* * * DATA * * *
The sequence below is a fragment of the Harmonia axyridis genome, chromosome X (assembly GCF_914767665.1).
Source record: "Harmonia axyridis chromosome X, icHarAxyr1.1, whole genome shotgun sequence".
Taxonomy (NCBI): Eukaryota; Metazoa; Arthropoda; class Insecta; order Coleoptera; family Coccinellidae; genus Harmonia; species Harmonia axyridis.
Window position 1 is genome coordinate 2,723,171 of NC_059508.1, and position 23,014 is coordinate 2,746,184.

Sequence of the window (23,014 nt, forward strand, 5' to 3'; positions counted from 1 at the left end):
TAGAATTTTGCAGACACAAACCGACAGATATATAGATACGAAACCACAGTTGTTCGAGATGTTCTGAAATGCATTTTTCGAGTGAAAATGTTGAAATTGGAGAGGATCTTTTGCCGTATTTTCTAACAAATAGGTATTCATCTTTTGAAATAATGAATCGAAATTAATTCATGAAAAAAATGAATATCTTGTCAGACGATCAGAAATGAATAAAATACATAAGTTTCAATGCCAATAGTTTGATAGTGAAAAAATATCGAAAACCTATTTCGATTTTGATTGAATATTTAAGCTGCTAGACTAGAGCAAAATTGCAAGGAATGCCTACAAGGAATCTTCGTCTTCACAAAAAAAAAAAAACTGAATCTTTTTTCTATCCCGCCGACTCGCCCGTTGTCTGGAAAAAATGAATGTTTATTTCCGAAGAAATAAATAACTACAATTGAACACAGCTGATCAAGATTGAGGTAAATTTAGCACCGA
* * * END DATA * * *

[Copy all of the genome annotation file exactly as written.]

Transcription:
The sequence below is a fragment of the Harmonia axyridis genome, chromosome X (assembly GCF_914767665.1).
Source record: "Harmonia axyridis chromosome X, icHarAxyr1.1, whole genome shotgun sequence".
Taxonomy (NCBI): Eukaryota; Metazoa; Arthropoda; class Insecta; order Coleoptera; family Coccinellidae; genus Harmonia; species Harmonia axyridis.
Window position 1 is genome coordinate 2,723,171 of NC_059508.1, and position 23,014 is coordinate 2,746,184.

Sequence of the window (23,014 nt, forward strand, 5' to 3'; positions counted from 1 at the left end):
TAGAATTTTGCAGACACAAACCGACAGATATATAGATACGAAACCACAGTTGTTCGAGATGTTCTGAAATGCATTTTTCGAGTGAAAATGTTGAAATTGGAGAGGATCTTTTGCCGTATTTTCTAACAAATAGGTATTCATCTTTTGAAATAATGAATCGAAATTAATTCATGAAAAAAATGAATATCTTGTCAGACGATCAGAAATGAATAAAATACATAAGTTTCAATGCCAATAGTTTGATAGTGAAAAAATATCGAAAACCTATTTCGATTTTGATTGAATATTTAAGCTGCTAGACTAGAGCAAAATTGCAAGGAATGCCTACAAGGAATCTTCGTCTTCACAAAAAAAAAAAAACTGAATCTTTTTTCTATCCCGCCGACTCGCCCGTTGTCTGGAAAAAATGAATGTTTATTTCCGAAGAAATAAATAACTACAATTGAACACAGCTGATCAAGATTGAGGTAAATTTAGCACCGA